Will Britain’s small businesses be able to use the Coronavirus Business Interruption Loan Scheme (CBILS) that the Treasury has pledged will supply life support to struggling firms? There are worrying signs that many may not – since the scheme opened its doors on Monday, many businesses have expressed their fears about the onerous terms being imposed by some lenders.
On the face of it, CBILS looks to offer salvation to small firms whose business is being hit by the COVID-19 pandemic. Businesses with an annual turnover below £45m are entitled to apply for a loan of up to £5m from around 40 commercial lenders participating in the scheme; crucially, the Government has pledged to guarantee 80% of each loan granted, which should help banks feel more comfortable with accepting applications for credit.
Most worryingly for directors of companies seeking support, banks are asking for personal guarantees on business loans. The Government’s guidance is that lenders do not have to ask for any security at all on loan facilities worth less than £250,000. However, it also says this is at lenders’ discretion and some providers are taking a more conservative view. One leading high street bank, for example, is understood to be asking directors for personal guarantees on loans of more than £25,000, as well as additional security on larger advances.
In these highly unpredictable times, very few directors are going to feel comfortable accepting such conditions. Nor should they. With so little certainty about how long the economic impacts of the COVID-19 crisis will last, it would be madness to accept a legally binding agreement that could have disastrous consequences for the borrower and their family. The worst-case scenario is that a personal guarantee on a loan that can’t be repaid would leave the directors of the business facing bankruptcy and the loss of their family homes.
Are the banks behaving unfairly? Well, in normal circumstances, personal guarantees are a common feature of business lending, particularly where a small business is short of assets of its own, or has limited balance sheet strength. Lenders naturally want to protect themselves. Here, however, that protection is already in place – the 80% guarantee from the Government means banks will be able to recoup most of their losses in the event that the borrower defaults. Asking for a personal guarantee – particularly for the whole of the loan rather than just the 20% of it that isn’t underwritten – therefore seems unreasonable. Several banks have already made it clear they won’t operate this way.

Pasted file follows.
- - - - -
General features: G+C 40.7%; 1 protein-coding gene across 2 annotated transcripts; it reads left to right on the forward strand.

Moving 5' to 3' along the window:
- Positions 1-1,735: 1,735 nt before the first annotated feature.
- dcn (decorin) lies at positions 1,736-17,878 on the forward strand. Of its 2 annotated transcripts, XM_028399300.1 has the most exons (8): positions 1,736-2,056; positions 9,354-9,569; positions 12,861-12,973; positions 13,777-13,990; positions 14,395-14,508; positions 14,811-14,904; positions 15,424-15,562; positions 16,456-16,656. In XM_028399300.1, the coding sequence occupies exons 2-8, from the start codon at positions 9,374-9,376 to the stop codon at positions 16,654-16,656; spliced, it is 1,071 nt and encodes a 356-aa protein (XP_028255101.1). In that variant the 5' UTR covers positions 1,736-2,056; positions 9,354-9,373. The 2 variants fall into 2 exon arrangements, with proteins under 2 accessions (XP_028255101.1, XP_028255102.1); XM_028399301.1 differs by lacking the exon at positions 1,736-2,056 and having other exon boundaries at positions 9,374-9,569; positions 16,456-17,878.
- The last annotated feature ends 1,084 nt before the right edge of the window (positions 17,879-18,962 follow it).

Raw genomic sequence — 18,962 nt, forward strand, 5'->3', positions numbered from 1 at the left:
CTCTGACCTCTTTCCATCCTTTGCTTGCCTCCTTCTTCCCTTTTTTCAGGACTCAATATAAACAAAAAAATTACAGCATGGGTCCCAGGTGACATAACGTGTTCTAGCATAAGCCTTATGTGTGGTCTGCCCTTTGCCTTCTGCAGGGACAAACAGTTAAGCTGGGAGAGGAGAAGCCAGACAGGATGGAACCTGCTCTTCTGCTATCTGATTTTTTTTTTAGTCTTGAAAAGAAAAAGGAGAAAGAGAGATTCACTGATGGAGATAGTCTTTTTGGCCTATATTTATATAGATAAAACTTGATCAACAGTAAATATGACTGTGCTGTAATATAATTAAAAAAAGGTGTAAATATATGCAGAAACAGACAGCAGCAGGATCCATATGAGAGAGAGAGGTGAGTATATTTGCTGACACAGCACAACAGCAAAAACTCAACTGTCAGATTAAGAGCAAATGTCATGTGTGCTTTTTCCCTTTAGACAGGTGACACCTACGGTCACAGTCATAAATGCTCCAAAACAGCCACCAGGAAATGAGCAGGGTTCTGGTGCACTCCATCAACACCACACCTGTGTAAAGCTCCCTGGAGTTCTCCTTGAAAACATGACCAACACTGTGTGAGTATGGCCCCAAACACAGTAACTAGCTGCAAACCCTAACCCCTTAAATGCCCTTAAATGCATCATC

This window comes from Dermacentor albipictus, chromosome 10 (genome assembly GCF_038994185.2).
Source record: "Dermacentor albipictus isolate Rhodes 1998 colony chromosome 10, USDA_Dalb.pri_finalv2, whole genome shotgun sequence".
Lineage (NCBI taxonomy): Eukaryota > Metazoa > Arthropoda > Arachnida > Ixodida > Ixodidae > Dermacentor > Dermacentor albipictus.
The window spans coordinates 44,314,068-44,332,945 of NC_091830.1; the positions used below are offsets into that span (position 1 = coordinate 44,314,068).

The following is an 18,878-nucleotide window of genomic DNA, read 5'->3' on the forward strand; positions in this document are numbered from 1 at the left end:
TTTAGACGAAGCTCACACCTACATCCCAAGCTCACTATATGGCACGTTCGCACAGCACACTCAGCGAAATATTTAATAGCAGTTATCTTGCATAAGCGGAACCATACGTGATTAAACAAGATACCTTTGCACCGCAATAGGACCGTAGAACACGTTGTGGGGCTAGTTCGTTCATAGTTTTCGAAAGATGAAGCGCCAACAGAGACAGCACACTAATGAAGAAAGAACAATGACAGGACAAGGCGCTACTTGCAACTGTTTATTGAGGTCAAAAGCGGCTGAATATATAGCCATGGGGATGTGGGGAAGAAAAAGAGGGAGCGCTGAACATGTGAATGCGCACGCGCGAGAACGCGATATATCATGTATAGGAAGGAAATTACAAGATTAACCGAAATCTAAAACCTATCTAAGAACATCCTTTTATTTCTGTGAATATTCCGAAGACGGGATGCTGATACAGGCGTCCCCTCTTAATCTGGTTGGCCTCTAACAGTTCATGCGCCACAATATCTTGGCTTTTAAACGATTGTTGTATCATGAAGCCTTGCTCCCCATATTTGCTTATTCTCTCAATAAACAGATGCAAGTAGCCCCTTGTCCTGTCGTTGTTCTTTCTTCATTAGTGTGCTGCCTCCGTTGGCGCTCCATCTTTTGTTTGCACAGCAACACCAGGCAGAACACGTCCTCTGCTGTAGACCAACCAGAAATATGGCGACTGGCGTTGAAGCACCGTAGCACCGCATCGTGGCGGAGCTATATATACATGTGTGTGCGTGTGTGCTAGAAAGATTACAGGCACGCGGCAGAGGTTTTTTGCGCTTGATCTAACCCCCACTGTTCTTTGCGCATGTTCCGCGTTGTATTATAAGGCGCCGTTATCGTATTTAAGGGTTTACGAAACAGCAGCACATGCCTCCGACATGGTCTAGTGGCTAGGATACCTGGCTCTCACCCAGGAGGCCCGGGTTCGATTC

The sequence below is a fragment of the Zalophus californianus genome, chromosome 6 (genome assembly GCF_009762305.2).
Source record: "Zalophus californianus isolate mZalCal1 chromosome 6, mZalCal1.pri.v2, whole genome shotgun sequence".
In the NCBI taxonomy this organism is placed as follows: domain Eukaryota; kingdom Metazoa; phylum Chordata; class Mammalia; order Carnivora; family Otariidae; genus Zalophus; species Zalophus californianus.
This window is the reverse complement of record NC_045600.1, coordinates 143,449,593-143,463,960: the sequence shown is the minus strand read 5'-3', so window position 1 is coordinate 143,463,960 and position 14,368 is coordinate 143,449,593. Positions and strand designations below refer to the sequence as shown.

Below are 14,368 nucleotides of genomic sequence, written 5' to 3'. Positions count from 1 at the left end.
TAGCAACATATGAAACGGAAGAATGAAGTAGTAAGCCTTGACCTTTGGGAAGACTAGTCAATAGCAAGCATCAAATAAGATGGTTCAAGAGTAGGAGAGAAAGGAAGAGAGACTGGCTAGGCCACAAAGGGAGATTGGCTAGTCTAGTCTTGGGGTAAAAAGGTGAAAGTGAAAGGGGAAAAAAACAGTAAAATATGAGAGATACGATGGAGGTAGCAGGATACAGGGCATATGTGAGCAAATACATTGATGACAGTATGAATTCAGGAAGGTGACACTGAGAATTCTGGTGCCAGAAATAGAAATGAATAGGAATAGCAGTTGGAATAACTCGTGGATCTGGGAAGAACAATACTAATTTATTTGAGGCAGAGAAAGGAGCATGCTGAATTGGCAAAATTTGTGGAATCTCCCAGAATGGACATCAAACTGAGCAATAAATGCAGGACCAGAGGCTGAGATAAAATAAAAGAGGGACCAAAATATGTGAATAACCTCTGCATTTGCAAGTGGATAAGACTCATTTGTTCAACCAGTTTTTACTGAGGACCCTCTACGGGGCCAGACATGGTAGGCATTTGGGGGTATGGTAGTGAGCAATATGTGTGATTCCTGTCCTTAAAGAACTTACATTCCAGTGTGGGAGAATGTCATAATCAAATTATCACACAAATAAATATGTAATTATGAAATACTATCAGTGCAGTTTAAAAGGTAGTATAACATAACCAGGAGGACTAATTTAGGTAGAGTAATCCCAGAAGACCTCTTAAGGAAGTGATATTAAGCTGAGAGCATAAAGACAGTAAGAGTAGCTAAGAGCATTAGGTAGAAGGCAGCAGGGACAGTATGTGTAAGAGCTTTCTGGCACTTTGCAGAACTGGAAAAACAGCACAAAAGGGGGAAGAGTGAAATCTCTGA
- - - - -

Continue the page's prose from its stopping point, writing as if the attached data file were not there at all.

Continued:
Watch out too for profiteering. Some businesses complain they have been quoted interest rates of up to 12% a year on the CBILS. That seems remarkably high for what is a low-risk loan from the bank’s perspective, particularly at a time when the Bank of England is slashing the cost of borrowing and relaxing funding rules for the banking sector.
The message for small businesses here is that it will be important to tread carefully. You’re under no compunction to seek funding from your main banking partner and shopping around for the best deal – on both terms and cost – will be important. Don’t make a bad situation worse by taking on borrowing that could have huge implications for your personal finances.
As for the banking sector – and those delivering this scheme, including the Treasury and the British Business Bank – this should be a time for reason, fairness and compassion. Lenders can’t be expected to expose themselves to undue risk, but any bank engaging in exploitative practises should be ashamed of itself.